Saturday, March 29, 2008

Quick Links About Jehovah's Witnesses

Do Jehovah's Witnesses use deceptive recruiting tactics? This news article addresses that question.

The charity status of Jehovah's Witnesses is being challenged in the UK. Apparently, they want charities to actually do charitable work and be a benefit to society. This could be a big problem for the Watchtower publishing organisation. Go here for a discussion.

My video blog has received a legal threat from a director of the "Knocking" documentary. I explain the circumstances here.

Religion and Child Abuse is a great blog for current information about this tragic problem. See this label link for articles about Jehovah's Witnesses.

To Verdener (Worlds Apart) is a new movie in Danish that portrays the disciplinary procedures of Jehovah's Witnesses and its impact on families.

Who was the first President of the Watchtower Society? Jehovah's Witnesses say it was Charles Taze Russel. This is incorrect. You may enjoy this article about their forgotten first president.

Wednesday, March 26, 2008

Jehovah's Witnesses Lose a Legal Battle in the Murrieta Molestation Case

Jehovah's Witness elders have refused to testify in the Murrieta Molestation case, on the basis of clergy confidentiality. Now a judge has ordered them to testify.

This case involves a judicial hearing. Judicial hearings aren't strictly confidential. Details are shared with the headquarters of Jehovah's Witnesses and with appeals committees. They are very different from a private confession to a clergyman. This makes it difficult for Jehovah's Witnesses to apply the principle of clergy confidentiality to this kind of situation.

This news article discusses the details of this important development. This page at Silent Lambs provides general information about this case.

Thursday, March 20, 2008

Dress and Grooming for Visitors Touring Bethel

One sign of a cult is that they try to exert a lot of control over their members, even in small things. This is the case with Jehovah's Witnesses and it appears to be getting worse.

Jehovah's Witnesses now have a tract to explain how visitors to their headquarters (known as Bethel) should dress. A scanned copy can be seen here, along with a discussion of it.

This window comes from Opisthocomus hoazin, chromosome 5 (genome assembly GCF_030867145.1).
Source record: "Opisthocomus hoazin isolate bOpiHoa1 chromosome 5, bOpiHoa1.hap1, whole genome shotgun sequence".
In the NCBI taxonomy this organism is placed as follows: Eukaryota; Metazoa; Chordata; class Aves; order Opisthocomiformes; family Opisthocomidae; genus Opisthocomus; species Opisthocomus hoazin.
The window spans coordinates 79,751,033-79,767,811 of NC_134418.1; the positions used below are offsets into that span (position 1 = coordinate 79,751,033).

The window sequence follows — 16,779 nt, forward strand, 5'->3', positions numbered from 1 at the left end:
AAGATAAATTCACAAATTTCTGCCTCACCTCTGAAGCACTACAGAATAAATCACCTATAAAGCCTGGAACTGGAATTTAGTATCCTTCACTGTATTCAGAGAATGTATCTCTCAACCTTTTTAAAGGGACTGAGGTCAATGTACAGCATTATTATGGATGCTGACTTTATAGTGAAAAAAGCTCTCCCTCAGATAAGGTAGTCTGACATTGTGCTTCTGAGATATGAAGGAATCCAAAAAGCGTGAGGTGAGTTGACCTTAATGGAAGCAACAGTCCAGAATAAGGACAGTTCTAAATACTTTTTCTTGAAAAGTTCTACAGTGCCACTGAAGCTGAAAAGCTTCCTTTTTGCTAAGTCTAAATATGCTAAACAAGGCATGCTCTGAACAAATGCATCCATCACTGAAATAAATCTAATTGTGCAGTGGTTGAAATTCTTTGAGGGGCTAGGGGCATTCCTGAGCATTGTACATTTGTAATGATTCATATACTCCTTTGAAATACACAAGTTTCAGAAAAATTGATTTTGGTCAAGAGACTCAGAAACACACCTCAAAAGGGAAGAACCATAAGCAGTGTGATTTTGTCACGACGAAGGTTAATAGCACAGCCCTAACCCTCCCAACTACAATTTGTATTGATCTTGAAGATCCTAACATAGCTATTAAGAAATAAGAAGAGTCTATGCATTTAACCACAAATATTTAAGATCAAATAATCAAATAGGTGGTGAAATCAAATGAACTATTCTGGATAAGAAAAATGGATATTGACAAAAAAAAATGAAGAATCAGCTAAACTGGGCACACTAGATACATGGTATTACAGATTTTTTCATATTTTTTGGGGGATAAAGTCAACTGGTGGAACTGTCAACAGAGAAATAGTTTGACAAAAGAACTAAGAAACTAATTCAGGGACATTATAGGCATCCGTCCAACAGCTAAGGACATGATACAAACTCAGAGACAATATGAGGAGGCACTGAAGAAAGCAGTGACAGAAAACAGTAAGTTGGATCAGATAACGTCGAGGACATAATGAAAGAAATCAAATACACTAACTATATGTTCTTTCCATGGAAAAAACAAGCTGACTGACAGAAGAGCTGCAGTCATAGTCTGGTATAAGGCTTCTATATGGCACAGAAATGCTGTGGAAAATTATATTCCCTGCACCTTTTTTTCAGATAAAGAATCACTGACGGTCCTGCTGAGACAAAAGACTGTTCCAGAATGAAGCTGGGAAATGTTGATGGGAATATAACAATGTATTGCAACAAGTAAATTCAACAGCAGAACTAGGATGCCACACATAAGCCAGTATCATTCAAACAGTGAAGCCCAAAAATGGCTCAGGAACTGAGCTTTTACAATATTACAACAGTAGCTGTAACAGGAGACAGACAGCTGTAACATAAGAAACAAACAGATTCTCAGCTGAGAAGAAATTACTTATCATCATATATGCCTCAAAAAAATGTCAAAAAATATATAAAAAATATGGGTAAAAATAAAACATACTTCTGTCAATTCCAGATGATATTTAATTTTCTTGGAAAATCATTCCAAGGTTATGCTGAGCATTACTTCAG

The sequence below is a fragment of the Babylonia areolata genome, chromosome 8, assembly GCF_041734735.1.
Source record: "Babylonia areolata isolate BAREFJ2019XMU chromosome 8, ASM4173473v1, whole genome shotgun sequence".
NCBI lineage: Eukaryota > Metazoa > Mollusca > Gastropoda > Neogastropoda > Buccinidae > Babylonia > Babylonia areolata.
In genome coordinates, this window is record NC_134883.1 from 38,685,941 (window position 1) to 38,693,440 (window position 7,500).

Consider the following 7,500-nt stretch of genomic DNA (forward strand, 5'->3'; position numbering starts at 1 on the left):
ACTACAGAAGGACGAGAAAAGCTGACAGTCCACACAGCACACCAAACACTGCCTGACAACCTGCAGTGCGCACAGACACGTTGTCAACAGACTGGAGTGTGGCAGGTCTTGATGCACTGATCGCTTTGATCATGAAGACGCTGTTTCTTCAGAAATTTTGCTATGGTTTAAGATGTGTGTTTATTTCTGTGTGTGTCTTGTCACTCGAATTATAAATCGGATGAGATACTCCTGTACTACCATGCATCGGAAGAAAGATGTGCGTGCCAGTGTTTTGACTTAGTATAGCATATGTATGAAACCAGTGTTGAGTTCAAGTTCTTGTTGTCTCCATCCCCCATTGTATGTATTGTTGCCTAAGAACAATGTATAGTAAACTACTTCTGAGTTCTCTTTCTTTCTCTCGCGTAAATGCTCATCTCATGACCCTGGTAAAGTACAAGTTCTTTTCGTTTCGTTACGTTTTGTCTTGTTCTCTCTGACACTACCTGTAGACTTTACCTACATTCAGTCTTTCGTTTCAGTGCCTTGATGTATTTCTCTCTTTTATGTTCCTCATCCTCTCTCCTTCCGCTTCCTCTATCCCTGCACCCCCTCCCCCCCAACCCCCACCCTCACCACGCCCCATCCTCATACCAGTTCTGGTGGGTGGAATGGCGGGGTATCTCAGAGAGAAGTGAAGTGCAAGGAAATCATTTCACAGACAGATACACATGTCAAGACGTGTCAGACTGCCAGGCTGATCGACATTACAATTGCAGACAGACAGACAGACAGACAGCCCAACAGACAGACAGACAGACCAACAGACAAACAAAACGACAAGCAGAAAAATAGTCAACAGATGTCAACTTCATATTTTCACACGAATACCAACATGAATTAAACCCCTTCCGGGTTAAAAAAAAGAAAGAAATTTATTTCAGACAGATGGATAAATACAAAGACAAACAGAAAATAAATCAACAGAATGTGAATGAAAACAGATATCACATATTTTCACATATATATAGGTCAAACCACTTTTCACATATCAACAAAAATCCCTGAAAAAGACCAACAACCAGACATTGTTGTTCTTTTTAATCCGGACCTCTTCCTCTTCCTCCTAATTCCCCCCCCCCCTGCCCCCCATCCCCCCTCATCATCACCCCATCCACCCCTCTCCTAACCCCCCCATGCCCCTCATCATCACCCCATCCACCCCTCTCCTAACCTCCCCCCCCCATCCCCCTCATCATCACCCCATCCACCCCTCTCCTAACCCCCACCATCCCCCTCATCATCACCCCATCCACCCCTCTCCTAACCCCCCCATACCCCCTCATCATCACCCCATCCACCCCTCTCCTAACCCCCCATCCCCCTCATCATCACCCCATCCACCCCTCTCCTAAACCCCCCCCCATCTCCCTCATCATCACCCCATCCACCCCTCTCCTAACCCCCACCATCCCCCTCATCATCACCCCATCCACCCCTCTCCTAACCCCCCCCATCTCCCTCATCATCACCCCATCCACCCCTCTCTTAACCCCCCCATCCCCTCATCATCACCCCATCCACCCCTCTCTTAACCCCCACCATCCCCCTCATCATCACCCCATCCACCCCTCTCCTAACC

Bethel includes factories where their literature is published. They are asking visitors to wear some pretty fancy clothes for factory tours. What about people with health problems who may require comfortable shoes? Isn't it demeaning to women to insist that they wear a skirt instead of pants or even dress slacks? They claim to welcome the public to tour their facilities, but I doubt they will feel welcome in that overly strict environment.

This tract claims that we have to be careful about offending or stumbling others. Personally, I'm offended by any religion that tries to control their members' lives with endless rules and regulations. It is OK to encourage someone to use their conscience. However, it appears that the leadership of Jehovah's Witnesses is trying to be so controlling that their members don't need a conscience.

Wednesday, March 12, 2008

A "Theocratic" Routine

The evidence suggests that Jehovah's Witnesses have a very high rate of depression and mental illness. They are kept in fear of the world, Armageddon and demons. They are also kept very busy. Consider a common schedule for a Jehovah's Witness who is a father, but doesn't have a position of responsibility in his congregation.

A typical day of work. He comes home tired, but has to study for the book study the following evening.

A typical day of work. He comes home tired, but has to shower and get ready for the book study. He helps his wife get the kids ready. He may not have enough time to eat a proper supper.

A typical day of work. He comes home tired, but has to study for the Thursday night meeting. He doesn't have to prepare a talk this week, so he gets to "relax" a little bit.

A stressful day of work. He has to work late and and doesn't have time to eat before going to the two hour meeting that night.

A typical day of work. He comes home tired, but looks forward to the weekend. He knows he should help his children prepare a presentation for the door to door ministry and prepare one for himself. He watches TV instead and feels a little bit guilty.

A day off. He helps his wife get the children ready for a morning in the door to door ministry. He tries to help his children work up a presentation between doors. He just wings it at his doors. Afterwards, he gets caught up with work around the house. The children play by themselves.

Another day off. He helps his family get ready for another two hour meeting in the morning. Afterwards, he is tired and watches TV with his family and dreads the start of the next workweek. That night, a couple of elders come by for an "encouraging" shepherding call. They are concerned about him and his family. He admits that he has had a hard time conducting a regular family study and realises that he forgot to do that this week. He also admits to being behind in his personal study and his reading of the magazines and books they receive on a regular basis. The elders talk to him about the serious responsibility he has as the spiritual head of his family and read this scripture at 1 Timothy 5:8, "Certainly if anyone does not provide for those who are his own, and especially for those who are members of his household, he has disowned the faith and is worse than a person without faith." (New World Translation)

This is just a regular publisher. If he was an elder he would be far busier with preparing talks, attending elders meetings, doing paperwork, going on shepherding calls, getting late night calls from troubled congregation members and so forth. Jehovah's Witnesses can never do enough and are often depressed about their failures. This makes them much more vulnerable to mind control techniques that depend on fear, guilt and fatigue.